Fleisher brings complex solo recital to major audience

November 02, 1990|By Ernest F. Imhoff | Ernest F. Imhoff,Evening Sun Staff

LEON FLEISHER, the virtuoso Baltimore pianist, lost the keyboard use of his right hand 25 years ago because he "played through pain" in the accepted techniques of the 1940s when he was young. After disaster struck, he became a leading artist in the left-hand piano literature.

Instead of solos, Fleisher mostly played concerto music with orchestras, scores written for the Austrian pianist Paul Wittgenstein, who lost his right arm in World War I. Contributors were Ravel, Prokofiev, Britten, Strauss, Schmidt, Korngold and others. Critics raved about Fleisher's "bravura storm . . . one would have sworn he was employing all 10 formidable fingers."

In more recent times, Fleisher, 62 and still bearded, has performed works composed for himself, and he has tested the solo waters and vessels. Earlier this year, he played a program of six solos and one chamber piece at the Berkshire Festival at Tanglewood in Massachusetts, where he is artistic director, and the Ravinia Festival in Illinois.

Two weeks ago, Fleisher upped the ante with his first solo-only recital at the College of Charleston, Charleston, S.C. Tomorrow night at 7:30 p.m. Fleisher comes to the Terrace Theater, Kennedy Center in Washington, with the Tanglewood-Ravinia program, his first left-hand appearance in a big city since the terrible discovery in the 1964-65 season.

Not a Wittgenstein-inspired program, the menu is also not an easy one, even for two hands.

"You remember the Horowitz 'Stars and Stripes Forever'?" Fleisher asked rhetorically about the extremely elaborate piece, wonderful to hear. The pianist is doing a similar Chinese puzzle tomorrow, Leopold Godowsky's "Symphonic Metamorphoses on the 'Schatz-Walzer' Themes from Johann Strauss' 'The Gypsy Baron'.

"It's the most complex, difficult piece I've ever done . . . for the left hand anyway", Fleisher said.

Other first-half solo pieces are Jeno Takacs' "Toccata and Fugue" (1950); Robert Saxton's "Chacony" (1988), written for Fleisher; Bach's "Chaconne from Partita II for solo violin (1720), arranged by Brahms for left hand piano (1877); Alexander Scriabin's "Prelude and Nocturne (1894), written for himself; Felix Blumenfeld's Etude in A-Flat Major written for Scriabin. Erich Wolfgang Korngold's "Suite, Op. 23" (1930), chamber music for piano left hand, two violins and cello, will be played with colleagues of the Chamber Theater Players he helped found.

At this time, Fleisher plans no recitals in Baltimore but is recording much of the solo and concerti left-hand literature for Sony Classics. Ravel and Britten concertos have been recently recorded for one CD; a Prokofiev will be added. Further, he has done or will perform world premieres of pieces written for him by Leon Kirchner, Gunther Schuller and C. Curtis-Smith. Fleisher will premiere a work by Curtis-Smith next April at the Gilmore Festival in Kalamazoo, Mich.

Fleisher continues teaching and has about 20 students now. He is a faculty member of the Peabody Conservatory, the Curtis Institute, the Manhattan School of Music and the Royal Conservatory of Music in Toronto.

Kevin Kenner, one ex-student and top Chopin competition winner this month, played "beautifully" Tuesday at Peabody, Fleisher said. "I think he will be world class." Other talented Peabody students include Brian Ganz, who won the Long-Thibaud piano competition in Paris in February, and Stephen Prutsman, fourth-place winner in the Tchaikovsky competition this summer in Moscow.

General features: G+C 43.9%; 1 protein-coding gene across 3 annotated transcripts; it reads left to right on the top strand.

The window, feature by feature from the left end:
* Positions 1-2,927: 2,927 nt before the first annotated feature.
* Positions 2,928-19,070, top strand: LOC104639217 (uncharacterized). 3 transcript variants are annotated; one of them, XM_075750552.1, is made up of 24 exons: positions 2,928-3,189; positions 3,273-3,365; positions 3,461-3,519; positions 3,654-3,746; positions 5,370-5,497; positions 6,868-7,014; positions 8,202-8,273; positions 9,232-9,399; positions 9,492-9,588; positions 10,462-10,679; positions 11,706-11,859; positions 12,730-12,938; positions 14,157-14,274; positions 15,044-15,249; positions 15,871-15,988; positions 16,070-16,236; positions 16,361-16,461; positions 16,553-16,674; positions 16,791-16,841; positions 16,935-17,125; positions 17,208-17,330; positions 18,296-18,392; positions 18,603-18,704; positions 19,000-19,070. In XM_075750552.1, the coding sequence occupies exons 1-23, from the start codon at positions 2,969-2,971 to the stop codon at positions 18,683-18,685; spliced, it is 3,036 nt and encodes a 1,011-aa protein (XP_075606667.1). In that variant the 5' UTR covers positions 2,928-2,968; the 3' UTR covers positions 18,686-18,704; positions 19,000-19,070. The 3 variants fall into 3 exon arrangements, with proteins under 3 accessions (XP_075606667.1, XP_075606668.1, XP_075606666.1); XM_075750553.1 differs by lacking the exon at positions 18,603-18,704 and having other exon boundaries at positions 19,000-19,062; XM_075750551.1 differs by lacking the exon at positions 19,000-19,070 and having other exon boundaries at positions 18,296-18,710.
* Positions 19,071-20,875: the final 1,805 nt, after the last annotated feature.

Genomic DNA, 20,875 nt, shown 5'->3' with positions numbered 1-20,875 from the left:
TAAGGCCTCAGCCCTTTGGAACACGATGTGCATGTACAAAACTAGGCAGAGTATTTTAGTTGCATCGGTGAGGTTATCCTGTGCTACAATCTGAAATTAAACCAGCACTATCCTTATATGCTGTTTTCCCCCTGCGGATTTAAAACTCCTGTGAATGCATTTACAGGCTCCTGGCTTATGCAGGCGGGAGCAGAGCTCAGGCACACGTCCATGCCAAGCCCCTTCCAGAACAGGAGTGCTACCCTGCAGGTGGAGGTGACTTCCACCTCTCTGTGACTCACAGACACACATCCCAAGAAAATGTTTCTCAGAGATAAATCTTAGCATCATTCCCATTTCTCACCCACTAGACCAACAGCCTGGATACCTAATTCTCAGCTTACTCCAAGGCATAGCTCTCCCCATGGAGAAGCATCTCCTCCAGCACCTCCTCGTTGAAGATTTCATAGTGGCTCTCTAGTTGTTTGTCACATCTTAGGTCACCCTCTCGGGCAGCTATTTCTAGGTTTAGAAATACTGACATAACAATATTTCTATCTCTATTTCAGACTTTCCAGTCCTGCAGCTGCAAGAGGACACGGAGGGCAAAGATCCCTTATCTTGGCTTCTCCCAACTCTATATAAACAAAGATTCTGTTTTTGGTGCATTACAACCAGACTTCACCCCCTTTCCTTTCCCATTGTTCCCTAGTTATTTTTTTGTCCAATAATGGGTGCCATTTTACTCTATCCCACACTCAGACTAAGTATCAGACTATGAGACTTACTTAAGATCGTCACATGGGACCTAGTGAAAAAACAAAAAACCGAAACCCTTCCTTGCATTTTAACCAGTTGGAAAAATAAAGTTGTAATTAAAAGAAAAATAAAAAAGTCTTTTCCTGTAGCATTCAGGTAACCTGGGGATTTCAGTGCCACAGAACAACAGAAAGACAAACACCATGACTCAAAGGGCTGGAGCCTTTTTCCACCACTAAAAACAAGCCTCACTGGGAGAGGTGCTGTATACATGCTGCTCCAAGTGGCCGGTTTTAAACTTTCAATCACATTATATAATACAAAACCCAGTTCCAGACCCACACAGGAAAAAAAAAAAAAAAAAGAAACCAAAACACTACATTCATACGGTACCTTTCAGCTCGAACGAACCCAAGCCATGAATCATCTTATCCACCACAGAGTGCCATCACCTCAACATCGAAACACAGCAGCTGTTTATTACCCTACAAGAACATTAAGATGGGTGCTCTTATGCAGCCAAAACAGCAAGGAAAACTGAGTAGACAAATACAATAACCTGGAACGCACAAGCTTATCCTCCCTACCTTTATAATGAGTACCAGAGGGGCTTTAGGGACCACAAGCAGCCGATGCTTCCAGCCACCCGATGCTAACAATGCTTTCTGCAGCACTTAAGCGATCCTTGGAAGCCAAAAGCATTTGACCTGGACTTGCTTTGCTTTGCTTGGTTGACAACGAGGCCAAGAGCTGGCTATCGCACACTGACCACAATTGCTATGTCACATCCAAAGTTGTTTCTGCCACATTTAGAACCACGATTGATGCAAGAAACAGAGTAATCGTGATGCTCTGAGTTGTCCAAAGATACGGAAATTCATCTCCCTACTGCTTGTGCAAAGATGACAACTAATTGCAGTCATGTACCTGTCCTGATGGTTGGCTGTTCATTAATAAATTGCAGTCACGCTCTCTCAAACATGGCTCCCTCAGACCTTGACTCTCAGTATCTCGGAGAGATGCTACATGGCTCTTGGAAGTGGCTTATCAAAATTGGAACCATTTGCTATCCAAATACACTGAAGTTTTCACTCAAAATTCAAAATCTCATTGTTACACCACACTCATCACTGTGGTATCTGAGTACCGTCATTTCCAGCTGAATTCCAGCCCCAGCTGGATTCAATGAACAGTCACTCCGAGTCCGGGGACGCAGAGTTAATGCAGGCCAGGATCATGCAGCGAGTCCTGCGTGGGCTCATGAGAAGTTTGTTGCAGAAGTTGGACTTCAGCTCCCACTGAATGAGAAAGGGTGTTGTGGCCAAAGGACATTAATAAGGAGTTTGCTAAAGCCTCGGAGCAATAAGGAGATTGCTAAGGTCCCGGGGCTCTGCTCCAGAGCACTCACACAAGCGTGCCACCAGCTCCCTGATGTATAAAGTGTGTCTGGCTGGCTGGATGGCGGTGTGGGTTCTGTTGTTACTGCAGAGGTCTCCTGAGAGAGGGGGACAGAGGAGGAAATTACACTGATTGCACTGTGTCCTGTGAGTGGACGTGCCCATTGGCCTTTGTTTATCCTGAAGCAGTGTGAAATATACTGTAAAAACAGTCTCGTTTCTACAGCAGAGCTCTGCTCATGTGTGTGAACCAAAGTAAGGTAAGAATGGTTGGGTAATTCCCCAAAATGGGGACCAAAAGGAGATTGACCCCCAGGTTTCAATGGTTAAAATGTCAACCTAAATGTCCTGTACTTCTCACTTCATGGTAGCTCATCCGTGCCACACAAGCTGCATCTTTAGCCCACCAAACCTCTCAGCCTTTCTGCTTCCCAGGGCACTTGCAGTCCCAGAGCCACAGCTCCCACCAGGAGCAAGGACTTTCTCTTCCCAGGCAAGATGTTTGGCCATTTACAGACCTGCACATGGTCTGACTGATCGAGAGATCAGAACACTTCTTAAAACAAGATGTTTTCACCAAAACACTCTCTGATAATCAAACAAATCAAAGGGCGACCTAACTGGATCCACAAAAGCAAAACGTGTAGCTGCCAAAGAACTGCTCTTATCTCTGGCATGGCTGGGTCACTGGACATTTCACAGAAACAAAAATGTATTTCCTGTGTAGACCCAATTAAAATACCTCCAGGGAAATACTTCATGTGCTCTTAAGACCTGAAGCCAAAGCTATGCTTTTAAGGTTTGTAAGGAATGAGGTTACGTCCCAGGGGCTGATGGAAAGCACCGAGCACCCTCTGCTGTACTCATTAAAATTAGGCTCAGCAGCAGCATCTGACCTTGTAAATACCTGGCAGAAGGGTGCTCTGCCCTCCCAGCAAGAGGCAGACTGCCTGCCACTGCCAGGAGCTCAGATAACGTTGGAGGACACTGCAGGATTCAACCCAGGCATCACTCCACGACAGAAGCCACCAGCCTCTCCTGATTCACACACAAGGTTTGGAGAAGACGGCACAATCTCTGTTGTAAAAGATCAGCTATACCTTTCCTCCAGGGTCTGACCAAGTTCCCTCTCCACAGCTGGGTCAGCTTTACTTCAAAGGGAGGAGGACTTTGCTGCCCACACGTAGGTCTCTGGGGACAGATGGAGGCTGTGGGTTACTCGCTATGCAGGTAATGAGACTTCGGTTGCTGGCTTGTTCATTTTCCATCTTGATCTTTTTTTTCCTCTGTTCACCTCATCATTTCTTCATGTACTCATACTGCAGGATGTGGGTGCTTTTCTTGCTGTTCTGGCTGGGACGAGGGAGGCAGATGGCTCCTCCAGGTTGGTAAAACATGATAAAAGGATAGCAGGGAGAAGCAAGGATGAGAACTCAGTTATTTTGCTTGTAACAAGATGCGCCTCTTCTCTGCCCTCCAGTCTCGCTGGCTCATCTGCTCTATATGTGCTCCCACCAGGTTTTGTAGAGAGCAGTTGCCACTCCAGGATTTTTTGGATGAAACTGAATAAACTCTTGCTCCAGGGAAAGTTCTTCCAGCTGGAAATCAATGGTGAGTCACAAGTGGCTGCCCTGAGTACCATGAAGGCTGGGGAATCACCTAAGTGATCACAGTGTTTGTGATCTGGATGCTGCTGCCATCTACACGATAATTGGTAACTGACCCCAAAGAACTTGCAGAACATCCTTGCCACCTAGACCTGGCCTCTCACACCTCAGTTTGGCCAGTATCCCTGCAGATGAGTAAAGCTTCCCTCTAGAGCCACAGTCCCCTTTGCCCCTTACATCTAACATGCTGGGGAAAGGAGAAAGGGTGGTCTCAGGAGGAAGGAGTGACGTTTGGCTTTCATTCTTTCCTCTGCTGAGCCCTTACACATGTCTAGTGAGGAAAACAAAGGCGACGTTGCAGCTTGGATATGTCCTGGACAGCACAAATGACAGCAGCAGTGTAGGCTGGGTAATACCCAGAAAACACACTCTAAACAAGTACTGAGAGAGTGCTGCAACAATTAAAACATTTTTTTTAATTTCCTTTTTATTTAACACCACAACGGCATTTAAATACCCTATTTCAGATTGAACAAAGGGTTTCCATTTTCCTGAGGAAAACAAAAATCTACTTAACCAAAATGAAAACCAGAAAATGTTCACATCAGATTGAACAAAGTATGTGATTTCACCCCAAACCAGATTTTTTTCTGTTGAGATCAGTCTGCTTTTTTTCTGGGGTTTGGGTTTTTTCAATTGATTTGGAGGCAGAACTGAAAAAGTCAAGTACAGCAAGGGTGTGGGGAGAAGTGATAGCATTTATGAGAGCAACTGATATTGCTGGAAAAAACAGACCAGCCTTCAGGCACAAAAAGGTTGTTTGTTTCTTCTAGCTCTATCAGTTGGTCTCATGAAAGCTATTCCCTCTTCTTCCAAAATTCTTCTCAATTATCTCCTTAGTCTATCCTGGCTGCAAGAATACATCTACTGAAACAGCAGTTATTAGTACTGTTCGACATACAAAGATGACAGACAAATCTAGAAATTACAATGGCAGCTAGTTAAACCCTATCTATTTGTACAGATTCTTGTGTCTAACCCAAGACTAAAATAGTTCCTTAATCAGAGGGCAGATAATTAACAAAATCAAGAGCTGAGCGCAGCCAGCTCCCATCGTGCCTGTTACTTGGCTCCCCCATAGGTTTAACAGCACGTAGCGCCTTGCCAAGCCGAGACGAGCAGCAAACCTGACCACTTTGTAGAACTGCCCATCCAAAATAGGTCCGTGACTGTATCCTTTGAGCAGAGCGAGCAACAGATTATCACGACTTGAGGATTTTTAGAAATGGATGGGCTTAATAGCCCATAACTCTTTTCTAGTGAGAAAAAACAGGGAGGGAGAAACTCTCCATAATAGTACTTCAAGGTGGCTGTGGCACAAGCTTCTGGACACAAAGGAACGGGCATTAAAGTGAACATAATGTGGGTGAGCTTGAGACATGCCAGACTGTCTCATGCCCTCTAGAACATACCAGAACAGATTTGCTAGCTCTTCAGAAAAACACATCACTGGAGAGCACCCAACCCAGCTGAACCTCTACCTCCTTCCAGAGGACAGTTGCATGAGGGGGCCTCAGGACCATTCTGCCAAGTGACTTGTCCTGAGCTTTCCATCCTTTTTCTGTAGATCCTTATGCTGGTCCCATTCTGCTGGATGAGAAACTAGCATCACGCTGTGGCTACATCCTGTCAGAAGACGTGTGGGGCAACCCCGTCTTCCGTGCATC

Refining his teaching techniques for younger generations and conducting were two of the "enlightenments" that have flowed since he stopped playing with two hands, Fleisher said. "Being unable to play and teach with two hands was a very powerful force in my having to learn to articulate the subtle and ephemeral aspects of music. I became a better teacher. Talking about the music makes you terribly aware."

Fleisher, a right-hander, can use the hand, but different tasks pose different degrees of difficulty. "Writing is difficult," he said. A two-handed comeback attempt in the early 1980s was unsuccessful.

Although his right-hand malady had a lot of "cover-up names like writer's cramp," Fleisher said it was "'repetitive motion syndrome,' a dysfunction that is coming very much to the fore now with computer usage. But it's that much worse for pianists. You don't bang the computer keys. As a pianist you play not only softly, but you have to bang pianos with little sonority, in non-reverberant halls, with orchestras that play loudly."

Practicing continuously and with youthful vigor, Fleisher years ago put incredible stress and strain on the delicate muscles and tendons of his arms and wrists. He was famous early. As a 16-year-old on Nov. 4, 1944, he played Carnegie Hall -- the Brahms D Minor Piano Concerto. "When I was young, playing in the 1940s, it was OK to play through pain. Only later I knew how I had worked quite unintelligently."

Fleisher was reminded of the remarks of another pianist and Fleisher fan, Philadelphian Susan Starr, who felt that some young "wimp" pianists today incorrectly use Fleisher's story to play only 75-80 percent, without all-out effort.

You can play hard and be fine, Fleisher said. "There are healthy ways to play 105 to 110 percent and not be unhealthy. And there are unhealthy ways. Some children even today play with curved, raised fingers. It's absolutely the wrong way . . . stretching muscles, on top attacking opposing muscles. That is a great deadly physiological mistake."

Another way to avoid problems is to follow the sports medicine example, Fleisher said. "You train one day, rest the next. Train one day, rest the next. It allows the little tears to heal."

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